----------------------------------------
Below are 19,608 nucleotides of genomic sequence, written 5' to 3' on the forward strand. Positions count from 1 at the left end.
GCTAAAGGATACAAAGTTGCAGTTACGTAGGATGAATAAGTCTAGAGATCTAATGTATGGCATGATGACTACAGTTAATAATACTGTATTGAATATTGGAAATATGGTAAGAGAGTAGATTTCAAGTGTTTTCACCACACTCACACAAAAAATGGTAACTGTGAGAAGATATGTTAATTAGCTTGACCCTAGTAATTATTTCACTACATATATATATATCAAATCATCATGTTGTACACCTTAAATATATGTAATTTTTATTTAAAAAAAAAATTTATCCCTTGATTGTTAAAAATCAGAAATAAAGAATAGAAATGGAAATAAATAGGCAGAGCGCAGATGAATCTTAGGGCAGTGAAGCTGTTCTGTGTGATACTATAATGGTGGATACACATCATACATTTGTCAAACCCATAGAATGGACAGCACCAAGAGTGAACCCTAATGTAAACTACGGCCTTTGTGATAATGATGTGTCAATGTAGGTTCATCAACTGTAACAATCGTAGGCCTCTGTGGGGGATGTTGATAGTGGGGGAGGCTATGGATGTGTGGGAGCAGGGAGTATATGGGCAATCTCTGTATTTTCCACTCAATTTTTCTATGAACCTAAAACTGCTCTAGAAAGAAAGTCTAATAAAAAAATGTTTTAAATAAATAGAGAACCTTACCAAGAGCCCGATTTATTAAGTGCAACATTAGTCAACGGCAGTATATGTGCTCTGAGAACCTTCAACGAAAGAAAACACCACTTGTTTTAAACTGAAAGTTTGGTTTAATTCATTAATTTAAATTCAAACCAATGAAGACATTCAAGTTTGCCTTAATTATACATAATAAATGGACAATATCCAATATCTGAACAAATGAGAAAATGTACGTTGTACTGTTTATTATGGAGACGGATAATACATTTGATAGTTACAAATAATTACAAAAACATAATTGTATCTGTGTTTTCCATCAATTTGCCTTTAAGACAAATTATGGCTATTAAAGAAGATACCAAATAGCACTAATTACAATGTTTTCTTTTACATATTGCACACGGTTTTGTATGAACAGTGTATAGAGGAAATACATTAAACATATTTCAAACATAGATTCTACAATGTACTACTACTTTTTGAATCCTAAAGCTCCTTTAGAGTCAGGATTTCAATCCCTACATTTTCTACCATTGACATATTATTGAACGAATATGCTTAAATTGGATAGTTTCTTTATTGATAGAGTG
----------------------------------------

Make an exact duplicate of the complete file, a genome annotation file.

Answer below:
Below are 19,608 nucleotides of genomic sequence, written 5' to 3' on the forward strand. Positions count from 1 at the left end.
GCTAAAGGATACAAAGTTGCAGTTACGTAGGATGAATAAGTCTAGAGATCTAATGTATGGCATGATGACTACAGTTAATAATACTGTATTGAATATTGGAAATATGGTAAGAGAGTAGATTTCAAGTGTTTTCACCACACTCACACAAAAAATGGTAACTGTGAGAAGATATGTTAATTAGCTTGACCCTAGTAATTATTTCACTACATATATATATATCAAATCATCATGTTGTACACCTTAAATATATGTAATTTTTATTTAAAAAAAAAATTTATCCCTTGATTGTTAAAAATCAGAAATAAAGAATAGAAATGGAAATAAATAGGCAGAGCGCAGATGAATCTTAGGGCAGTGAAGCTGTTCTGTGTGATACTATAATGGTGGATACACATCATACATTTGTCAAACCCATAGAATGGACAGCACCAAGAGTGAACCCTAATGTAAACTACGGCCTTTGTGATAATGATGTGTCAATGTAGGTTCATCAACTGTAACAATCGTAGGCCTCTGTGGGGGATGTTGATAGTGGGGGAGGCTATGGATGTGTGGGAGCAGGGAGTATATGGGCAATCTCTGTATTTTCCACTCAATTTTTCTATGAACCTAAAACTGCTCTAGAAAGAAAGTCTAATAAAAAAATGTTTTAAATAAATAGAGAACCTTACCAAGAGCCCGATTTATTAAGTGCAACATTAGTCAACGGCAGTATATGTGCTCTGAGAACCTTCAACGAAAGAAAACACCACTTGTTTTAAACTGAAAGTTTGGTTTAATTCATTAATTTAAATTCAAACCAATGAAGACATTCAAGTTTGCCTTAATTATACATAATAAATGGACAATATCCAATATCTGAACAAATGAGAAAATGTACGTTGTACTGTTTATTATGGAGACGGATAATACATTTGATAGTTACAAATAATTACAAAAACATAATTGTATCTGTGTTTTCCATCAATTTGCCTTTAAGACAAATTATGGCTATTAAAGAAGATACCAAATAGCACTAATTACAATGTTTTCTTTTACATATTGCACACGGTTTTGTATGAACAGTGTATAGAGGAAATACATTAAACATATTTCAAACATAGATTCTACAATGTACTACTACTTTTTGAATCCTAAAGCTCCTTTAGAGTCAGGATTTCAATCCCTACATTTTCTACCATTGACATATTATTGAACGAATATGCTTAAATTGGATAGTTTCTTTATTGATAGAGTG